A few months back, when the fight schedule for April 12 was announced, I circled the date on my calendar. I made a promise to myself that, on that evening, I would be planted directly in front of my television, cheeks squarely in the well-worn grooves of my couch, thanking God that such a thing as DVR exists so I wouldn't have to choose between HBO and Showtime's dueling fight cards.
It's not often that I can shoot down my wife's social agenda with a husband veto (I'm smart enough to pick my spots wisely), but veto I did. Though the evening brought some some surprises, disappointments, and numerous, vocal complaints from my beautiful wife (who knows, she might read this), I was glad I'd committed myself to the night of fisticuffs.
For what it's worth, here are some thoughts from a night of intriguing fights:
Glen Johnson vs. Chad Dawson
For me, this was the pleasant surprise of the night, though the fight itself didn't really bring any real clarity to the division. I expected a reasonably violent encounter, with Johnson pressing in the only way he knows, but I figured Dawson's youth and athleticism would be enough for a win. Essentially, that's what happened, but the conclusion was not as definitive as anybody would have liked.
Honestly, I've always held out on jumping on the “Bad” Chad bandwagon. Sure, he's got all the physical assets needed to be dominant, but he's always had an unpolished quality that made me wonder. Along with being a little raw, he has frequent defensive lapses, as well as a chin that raises some eyebrows. His title winning effort against Tomasz Adamek was impressive, but getting knocked down and almost out late in the fight just added more evidence to the case against Dawson.
Against Johnson, Dawson may not have silenced critics on the issue of his chin or defense, but you have to love the heart the kid showed. Yes, he waded on the inside unnecessarily during extended moments, giving Johnson his only chance for victory, but when Johnson finally tracked him down and hurt him, Dawson resolutely refused to go down. He held when he had to, used his bicycle to pedal out of trouble, and, most impressively, fired back some heavy artillery to show that he had gumption to go with his physical talents. Maybe this is the type of trial by fire he needs to improve as a fighter.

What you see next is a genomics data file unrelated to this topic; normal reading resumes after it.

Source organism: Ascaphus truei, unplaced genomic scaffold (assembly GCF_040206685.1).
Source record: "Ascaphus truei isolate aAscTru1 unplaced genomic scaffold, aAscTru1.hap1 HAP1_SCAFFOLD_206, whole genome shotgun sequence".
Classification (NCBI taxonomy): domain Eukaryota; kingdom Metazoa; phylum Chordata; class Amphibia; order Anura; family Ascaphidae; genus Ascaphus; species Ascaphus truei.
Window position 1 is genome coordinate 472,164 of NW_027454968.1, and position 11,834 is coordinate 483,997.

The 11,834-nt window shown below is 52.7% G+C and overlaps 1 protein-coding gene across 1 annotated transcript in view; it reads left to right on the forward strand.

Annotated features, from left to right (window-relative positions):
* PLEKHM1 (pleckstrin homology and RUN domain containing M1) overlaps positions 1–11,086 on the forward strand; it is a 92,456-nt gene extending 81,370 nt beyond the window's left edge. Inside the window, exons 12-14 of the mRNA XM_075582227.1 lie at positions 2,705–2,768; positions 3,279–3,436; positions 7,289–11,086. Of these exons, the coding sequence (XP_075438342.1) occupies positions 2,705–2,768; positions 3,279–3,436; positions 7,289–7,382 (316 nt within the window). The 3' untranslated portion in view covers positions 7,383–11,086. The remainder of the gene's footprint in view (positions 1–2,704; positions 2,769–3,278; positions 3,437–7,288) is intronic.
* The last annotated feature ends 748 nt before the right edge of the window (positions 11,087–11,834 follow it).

As for Glen Johnson, if you don't love this guy, you just don't love boxing. He's an endangered species in the fight game: a guy who will fight anybody, anywhere, anytime, and give his opponent an evening of pure hell in the process. He learned the game the hard way, and became a hard man in the process. He ate some serious shots from Dawson and didn't come close to slowing down. Johnson has serious claim to the title of toughest dude in the fight game, as well as one of the most underrated fighters of this era.
In the end, it came down to the younger man doing just a little more in the middle rounds to seal the deal. No issues with Dawson getting the decision, but I'm not sure about the 116-112 margins by which he got it. Regardless, it was a great fight that, to me at least, was unexpected.
Antonio Tarver vs. Clinton Woods
This fight brought both surprise and disappointment for me. The surprise was not so much that Tarver won, but more the way that he won. He showed more movement, energy, and purpose than he had since defeating Glen Johnson in June 2005. Kudos to Tarver for committing himself toward making one last charge at age 39, since as of late, he had been much more bark than bite.
The disappointment came in Clinton Woods' uninspired performance. Gone was the spirit he showed in his efforts against Johnson, Roy Jones, and Julio Gonzalez. The winning formula for Woods was to pressure Tarver and see how many miles Tarver had left on his engine. The problem for Woods was this pressure could only apply this pressure sporadically, while otherwise aimlessly waiting on the outside. Perhaps it was nagging injuries, perhaps it was the magnitude of the fight, or perhaps it was simply Tarver's peppering punches, but the bottom line is that Woods will likely rue this missed opportunity for the rest of his career.
Where this puts Tarver in the light heavyweight mix is unclear due to the fact he didn't beat a full-throttle Woods, but at least he can still be considered as an elite light heavyweight, something that was in question going into the fight. A matchup against Dawson, Johnson, or the Hopkins/Calzaghe winner will prove decisively if Tarver still has what it takes to reign atop the division.
Antonio Margarito vs. Kermit Cintron